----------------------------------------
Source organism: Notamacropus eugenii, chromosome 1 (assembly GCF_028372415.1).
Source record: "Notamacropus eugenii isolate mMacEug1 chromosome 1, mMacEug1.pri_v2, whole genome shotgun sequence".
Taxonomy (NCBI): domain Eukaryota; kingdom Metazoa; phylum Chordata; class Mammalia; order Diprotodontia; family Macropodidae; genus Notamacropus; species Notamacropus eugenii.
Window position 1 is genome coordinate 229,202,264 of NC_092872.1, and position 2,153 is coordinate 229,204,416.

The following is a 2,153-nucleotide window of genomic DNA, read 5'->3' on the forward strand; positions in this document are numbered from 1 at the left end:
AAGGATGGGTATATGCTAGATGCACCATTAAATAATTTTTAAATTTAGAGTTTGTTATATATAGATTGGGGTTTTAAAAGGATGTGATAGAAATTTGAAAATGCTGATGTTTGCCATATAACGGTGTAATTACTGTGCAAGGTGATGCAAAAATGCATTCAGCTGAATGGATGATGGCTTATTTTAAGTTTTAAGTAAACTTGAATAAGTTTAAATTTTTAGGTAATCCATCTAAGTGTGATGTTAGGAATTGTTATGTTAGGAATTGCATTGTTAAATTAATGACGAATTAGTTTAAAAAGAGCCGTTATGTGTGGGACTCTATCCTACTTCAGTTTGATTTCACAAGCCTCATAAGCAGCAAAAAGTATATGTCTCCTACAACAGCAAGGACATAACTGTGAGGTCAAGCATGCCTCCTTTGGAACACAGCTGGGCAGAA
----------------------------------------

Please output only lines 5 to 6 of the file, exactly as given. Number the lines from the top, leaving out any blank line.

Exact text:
The following is a 2,153-nucleotide window of genomic DNA, read 5'->3' on the forward strand; positions in this document are numbered from 1 at the left end:
AAGGATGGGTATATGCTAGATGCACCATTAAATAATTTTTAAATTTAGAGTTTGTTATATATAGATTGGGGTTTTAAAAGGATGTGATAGAAATTTGAAAATGCTGATGTTTGCCATATAACGGTGTAATTACTGTGCAAGGTGATGCAAAAATGCATTCAGCTGAATGGATGATGGCTTATTTTAAGTTTTAAGTAAACTTGAATAAGTTTAAATTTTTAGGTAATCCATCTAAGTGTGATGTTAGGAATTGTTATGTTAGGAATTGCATTGTTAAATTAATGACGAATTAGTTTAAAAAGAGCCGTTATGTGTGGGACTCTATCCTACTTCAGTTTGATTTCACAAGCCTCATAAGCAGCAAAAAGTATATGTCTCCTACAACAGCAAGGACATAACTGTGAGGTCAAGCATGCCTCCTTTGGAACACAGCTGGGCAGAA